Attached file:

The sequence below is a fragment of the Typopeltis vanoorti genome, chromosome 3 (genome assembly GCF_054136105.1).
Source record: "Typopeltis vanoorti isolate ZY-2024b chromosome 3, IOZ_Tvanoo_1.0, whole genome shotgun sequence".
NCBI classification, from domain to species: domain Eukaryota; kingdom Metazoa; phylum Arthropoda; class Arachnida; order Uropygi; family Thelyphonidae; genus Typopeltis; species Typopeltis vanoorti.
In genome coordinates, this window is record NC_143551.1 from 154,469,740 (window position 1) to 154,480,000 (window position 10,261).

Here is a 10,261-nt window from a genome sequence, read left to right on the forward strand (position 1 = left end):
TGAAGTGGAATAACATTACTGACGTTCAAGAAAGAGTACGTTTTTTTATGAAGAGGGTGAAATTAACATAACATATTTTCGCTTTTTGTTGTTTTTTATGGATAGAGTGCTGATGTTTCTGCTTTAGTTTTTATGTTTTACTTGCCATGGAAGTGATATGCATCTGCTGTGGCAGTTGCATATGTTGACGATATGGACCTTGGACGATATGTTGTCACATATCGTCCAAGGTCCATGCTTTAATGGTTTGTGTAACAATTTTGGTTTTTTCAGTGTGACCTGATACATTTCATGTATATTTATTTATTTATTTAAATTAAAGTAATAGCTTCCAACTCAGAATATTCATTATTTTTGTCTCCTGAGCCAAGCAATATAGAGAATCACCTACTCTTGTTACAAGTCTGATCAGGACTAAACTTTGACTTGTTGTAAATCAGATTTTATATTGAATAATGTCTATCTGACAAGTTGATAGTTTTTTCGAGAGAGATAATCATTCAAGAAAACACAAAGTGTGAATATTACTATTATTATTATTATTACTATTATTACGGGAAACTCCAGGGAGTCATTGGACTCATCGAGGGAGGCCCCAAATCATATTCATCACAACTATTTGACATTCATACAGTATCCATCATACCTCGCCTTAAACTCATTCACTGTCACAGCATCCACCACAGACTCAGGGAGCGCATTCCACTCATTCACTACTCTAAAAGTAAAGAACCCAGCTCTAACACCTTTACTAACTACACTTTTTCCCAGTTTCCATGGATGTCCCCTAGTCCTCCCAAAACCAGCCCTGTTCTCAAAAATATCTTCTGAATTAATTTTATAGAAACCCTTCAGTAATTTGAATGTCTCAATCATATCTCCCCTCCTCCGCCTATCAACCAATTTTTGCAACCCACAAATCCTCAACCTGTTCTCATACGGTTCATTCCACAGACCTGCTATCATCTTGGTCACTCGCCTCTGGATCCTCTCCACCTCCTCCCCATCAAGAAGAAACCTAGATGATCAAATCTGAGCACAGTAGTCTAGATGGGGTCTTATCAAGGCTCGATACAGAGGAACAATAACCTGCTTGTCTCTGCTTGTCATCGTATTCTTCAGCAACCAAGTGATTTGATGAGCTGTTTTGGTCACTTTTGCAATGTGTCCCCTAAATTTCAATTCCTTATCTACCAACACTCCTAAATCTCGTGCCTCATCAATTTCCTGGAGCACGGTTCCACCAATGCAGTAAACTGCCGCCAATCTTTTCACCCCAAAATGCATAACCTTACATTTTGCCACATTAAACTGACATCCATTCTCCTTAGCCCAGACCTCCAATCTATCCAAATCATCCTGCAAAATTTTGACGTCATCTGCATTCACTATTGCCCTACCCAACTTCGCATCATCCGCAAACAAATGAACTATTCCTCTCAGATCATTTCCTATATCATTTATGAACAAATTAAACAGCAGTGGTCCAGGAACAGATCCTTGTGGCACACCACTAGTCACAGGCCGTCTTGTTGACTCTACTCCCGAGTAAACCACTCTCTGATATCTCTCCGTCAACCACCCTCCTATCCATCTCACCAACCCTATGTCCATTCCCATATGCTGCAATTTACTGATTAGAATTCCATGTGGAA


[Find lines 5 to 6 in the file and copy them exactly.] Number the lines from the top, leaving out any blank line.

Here is a 10,261-nt window from a genome sequence, read left to right on the forward strand (position 1 = left end):
TGAAGTGGAATAACATTACTGACGTTCAAGAAAGAGTACGTTTTTTTATGAAGAGGGTGAAATTAACATAACATATTTTCGCTTTTTGTTGTTTTTTATGGATAGAGTGCTGATGTTTCTGCTTTAGTTTTTATGTTTTACTTGCCATGGAAGTGATATGCATCTGCTGTGGCAGTTGCATATGTTGACGATATGGACCTTGGACGATATGTTGTCACATATCGTCCAAGGTCCATGCTTTAATGGTTTGTGTAACAATTTTGGTTTTTTCAGTGTGACCTGATACATTTCATGTATATTTATTTATTTATTTAAATTAAAGTAATAGCTTCCAACTCAGAATATTCATTATTTTTGTCTCCTGAGCCAAGCAATATAGAGAATCACCTACTCTTGTTACAAGTCTGATCAGGACTAAACTTTGACTTGTTGTAAATCAGATTTTATATTGAATAATGTCTATCTGACAAGTTGATAGTTTTTTCGAGAGAGATAATCATTCAAGAAAACACAAAGTGTGAATATTACTATTATTATTATTATTACTATTATTACGGGAAACTCCAGGGAGTCATTGGACTCATCGAGGGAGGCCCCAAATCATATTCATCACAACTATTTGACATTCATACAGTATCCATCATACCTCGCCTTAAACTCATTCACTGTCACAGCATCCACCACAGACTCAGGGAGCGCATTCCACTCATTCACTACTCTAAAAGTAAAGAACCCAGCTCTAACACCTTTACTAACTACACTTTTTCCCAGTTTCCATGGATGTCCCCTAGTCCTCCCAAAACCAGCCCTGTTCTCAAAAATATCTTCTGAATTAATTTTATAGAAACCCTTCAGTAATTTGAATGTCTCAATCATATCTCCCCTCCTCCGCCTATCAACCAATTTTTGCAACCCACAAATCCTCAACCTGTTCTCATACGGTTCATTCCACAGACCTGCTATCATCTTGGTCACTCGCCTCTGGATCCTCTCCACCTCCTCCCCATCAAGAAGAAACCTAGATGATCAAATCTGAGCACAGTAGTCTAGATGGGGTCTTATCAAGGCTCGATACAGAGGAACAATAACCTGCTTGTCTCTGCTTGTCATCGTATTCTTCAGCAACCAAGTGATTTGATGAGCTGTTTTGGTCACTTTTGCAATGTGTCCCCTAAATTTCAATTCCTTATCTACCAACACTCCTAAATCTCGTGCCTCATCAATTTCCTGGAGCACGGTTCCACCAATGCAGTAAACTGCCGCCAATCTTTTCACCCCAAAATGCATAACCTTACATTTTGCCACATTAAACTGACATCCATTCTCCTTAGCCCAGACCTCCAATCTATCCAAATCATCCTGCAAAATTTTGACGTCATCTGCATTCACTATTGCCCTACCCAACTTCGCATCATCCGCAAACAAATGAACTATTCCTCTCAGATCATTTCCTATATCATTTATGAACAAATTAAACAGCAGTGGTCCAGGAACAGATCCTTGTGGCACACCACTAGTCACAGGCCGTCTTGTTGACTCTACTCCCGAGTAAACCACTCTCTGATATCTCTCCGTCAACCACCCTCCTATCCATCTCACCAACCCTATGTCCATTCCCATATGCTGCAATTTACTGATTAGAATTCCATGTGGAA